Why it stood out: Everything I’ve tried at Al’s has been spot-on. But I love that you can make a meal out of this plate of chicken paprikash. Like I mentioned, each serving includes several pieces of your choice of chicken meat, plus a number of golf ball-size dumplings drenched in a creamy paprika sauce.

It cost: $6

Al's is set up sort of like a cafeteria. Food is ordered from a display case of steaming hot trays, and diners sit at booths or a central horseshoe of barstools.

Al’s is set up sort of like a cafeteria. Food is ordered from a display case of steaming hot trays, and diners sit at booths or a central horseshoe of bar stools.

Find out more:

Al’s Corner Restaurant
545 West Tuscarawas Ave.
Barberton, OH 44203
330-475-7978
Facebook

Al’s Quality Market
563 West Tuscarawas Ave.
Barberton, OH 44203
330-753-7216

*$6 Snacks is a recurring feature that reviews an area eatery’s snack — for $6 or less. Look at a map of the places we’ve tried. Help our map grow by submitting your own review. Find out how!

Al's Corner Restaurant on Urbanspoon

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by Sarah Steimer

I picked up this cranberry pepper jelly at a market in Lincoln Square (in Chicago) on a whim. I've had raspberry pepper jelly before, which I loved, and I wanted to try one that would seem a bit more seasonal. I still like the raspberry version better, but this was really delicious.

I picked up this cranberry pepper jelly at a market in Lincoln Square (in Chicago) on a whim. I’ve had raspberry pepper jelly before, which I loved, and I wanted to try one that would seem a bit more seasonal. I still like the raspberry version best, but this was really delicious.

  • 2 slices of good bread
  • 1/2 small onion (or a little less than 1/4 cup), thinly sliced
  • about 2 tablespoons olive oil
  • 2 tablespoons pepper jelly (I used cranberry, but most often see either plain pepper jelly or raspberry pepper jelly)
  • a few slices of a sharp cheddar cheese OR a few slices of pepper jack cheese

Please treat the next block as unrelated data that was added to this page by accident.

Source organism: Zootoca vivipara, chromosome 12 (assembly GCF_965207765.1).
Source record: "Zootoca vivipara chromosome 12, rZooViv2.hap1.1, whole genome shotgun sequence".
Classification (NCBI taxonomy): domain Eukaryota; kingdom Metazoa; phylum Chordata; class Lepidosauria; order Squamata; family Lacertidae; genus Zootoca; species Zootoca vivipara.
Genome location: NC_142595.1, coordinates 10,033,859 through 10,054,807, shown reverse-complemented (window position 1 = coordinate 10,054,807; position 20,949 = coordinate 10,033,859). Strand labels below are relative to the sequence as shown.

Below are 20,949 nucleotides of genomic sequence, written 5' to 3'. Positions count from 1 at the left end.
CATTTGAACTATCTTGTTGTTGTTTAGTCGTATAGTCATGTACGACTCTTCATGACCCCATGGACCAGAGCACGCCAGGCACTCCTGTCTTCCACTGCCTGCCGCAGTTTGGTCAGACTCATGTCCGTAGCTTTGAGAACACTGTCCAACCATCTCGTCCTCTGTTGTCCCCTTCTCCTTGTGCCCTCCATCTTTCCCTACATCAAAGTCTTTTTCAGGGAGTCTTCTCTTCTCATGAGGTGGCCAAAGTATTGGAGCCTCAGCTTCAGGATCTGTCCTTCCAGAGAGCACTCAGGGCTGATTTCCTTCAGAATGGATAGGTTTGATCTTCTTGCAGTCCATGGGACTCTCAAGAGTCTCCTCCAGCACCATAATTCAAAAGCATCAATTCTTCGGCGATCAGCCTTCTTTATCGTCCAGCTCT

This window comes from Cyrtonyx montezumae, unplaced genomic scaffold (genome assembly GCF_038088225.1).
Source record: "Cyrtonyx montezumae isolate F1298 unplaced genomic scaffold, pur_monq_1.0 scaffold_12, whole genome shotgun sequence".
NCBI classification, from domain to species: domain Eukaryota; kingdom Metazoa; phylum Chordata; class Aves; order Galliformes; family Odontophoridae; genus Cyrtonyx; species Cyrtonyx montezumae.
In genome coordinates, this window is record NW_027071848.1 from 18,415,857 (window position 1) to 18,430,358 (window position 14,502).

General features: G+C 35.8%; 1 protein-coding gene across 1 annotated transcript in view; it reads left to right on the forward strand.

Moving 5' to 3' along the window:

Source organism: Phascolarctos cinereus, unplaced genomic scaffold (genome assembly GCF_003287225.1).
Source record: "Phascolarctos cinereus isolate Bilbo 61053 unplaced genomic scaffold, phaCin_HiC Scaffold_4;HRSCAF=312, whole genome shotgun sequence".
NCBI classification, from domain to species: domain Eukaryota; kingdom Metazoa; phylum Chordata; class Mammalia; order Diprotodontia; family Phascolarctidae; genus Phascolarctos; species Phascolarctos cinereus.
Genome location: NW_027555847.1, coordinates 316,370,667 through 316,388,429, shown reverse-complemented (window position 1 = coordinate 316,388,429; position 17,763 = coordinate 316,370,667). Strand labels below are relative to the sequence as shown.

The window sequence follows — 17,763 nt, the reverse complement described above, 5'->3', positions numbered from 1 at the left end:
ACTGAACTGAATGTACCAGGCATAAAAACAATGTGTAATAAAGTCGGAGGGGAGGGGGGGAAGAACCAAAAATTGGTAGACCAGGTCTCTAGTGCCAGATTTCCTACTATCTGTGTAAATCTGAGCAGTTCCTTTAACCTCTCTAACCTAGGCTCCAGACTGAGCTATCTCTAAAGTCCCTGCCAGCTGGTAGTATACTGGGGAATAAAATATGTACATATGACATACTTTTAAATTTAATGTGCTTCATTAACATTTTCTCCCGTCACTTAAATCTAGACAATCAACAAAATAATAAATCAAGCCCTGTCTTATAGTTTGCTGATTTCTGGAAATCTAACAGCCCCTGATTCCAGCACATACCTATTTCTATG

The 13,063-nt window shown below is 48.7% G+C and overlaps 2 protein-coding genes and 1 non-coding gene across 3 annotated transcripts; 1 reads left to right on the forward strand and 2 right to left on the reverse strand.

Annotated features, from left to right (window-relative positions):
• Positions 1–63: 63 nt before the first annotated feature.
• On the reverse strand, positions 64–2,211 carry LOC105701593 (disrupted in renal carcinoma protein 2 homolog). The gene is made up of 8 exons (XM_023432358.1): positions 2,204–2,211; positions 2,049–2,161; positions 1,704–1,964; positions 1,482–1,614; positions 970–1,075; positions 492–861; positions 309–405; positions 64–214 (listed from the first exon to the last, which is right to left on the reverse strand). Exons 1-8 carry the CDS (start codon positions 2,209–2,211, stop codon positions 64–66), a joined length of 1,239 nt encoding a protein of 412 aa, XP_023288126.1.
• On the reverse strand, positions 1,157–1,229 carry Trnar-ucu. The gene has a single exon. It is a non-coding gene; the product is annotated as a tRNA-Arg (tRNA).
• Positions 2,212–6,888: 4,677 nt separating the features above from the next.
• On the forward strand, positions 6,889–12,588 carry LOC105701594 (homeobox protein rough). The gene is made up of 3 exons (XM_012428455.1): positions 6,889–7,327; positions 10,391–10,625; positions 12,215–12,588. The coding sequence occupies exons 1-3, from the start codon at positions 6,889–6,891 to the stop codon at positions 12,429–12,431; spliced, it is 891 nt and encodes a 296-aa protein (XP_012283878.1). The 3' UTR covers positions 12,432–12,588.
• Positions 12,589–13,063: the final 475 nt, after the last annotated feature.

Heat a small sauté pan before adding the olive oil to the pan. Once the oil is warm, add the onions and caramelize for about 10 minutes.

Place the cheese and onions on the bread. Smear the opposite slice with the jelly. Grill in a panini press or in a pan until the cheese has melted and the bread is crisp.

Makes one panini.

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by Caitlin Saniga and Sarah Steimer

Included in the box Caitlin sent Sarah were mocha chocolate chip cookies, rosemary shortbread cookies, a couple of sticks of peppermint mocha biscotti (recipe here) and orange-almond biscotti (recipe here).

Included in the box Caitlin sent Sarah were mocha chocolate chip cookies, rosemary shortbread cookies, a couple of sticks of peppermint mocha biscotti (recipe here) and orange-almond biscotti (recipe here).

We love making cookies for the holidays and sharing photos and recipes of them on the blog (most notable was our 2010 Holiday Dozen guide). We often email or text each other to rave about how good the other’s photos look, or to say how good our own cookies tasted. On a few very rare occasions, we’ve been able to try each other’s creations. This year, we decided to send cookies directly to one another so we didn’t have to be too jealous when the pictures and recipes hit the Web! 

Below are the recipes for the cookies Caitlin sent to Sarah this year. She got sick before she could finish a third batch, which would have been some sort of crunchy pignoli cookie. Oh, well! There’s always next year, right?

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Rosemary shortbread cookies

Caitlin: I had just inherited a robust rosemary plant from a family friend, so I was ecstatic when I found this cookie recipe that included the herb. The flavor intensifies over time for this cookie. Delicious!
Sarah: I fully expected the mocha chocolate cookies to be my favorite — for obvious reasons — but these ended up being my top pick. The cookie is flaky without being dry, and there is literally just the right amount of rosemary in it.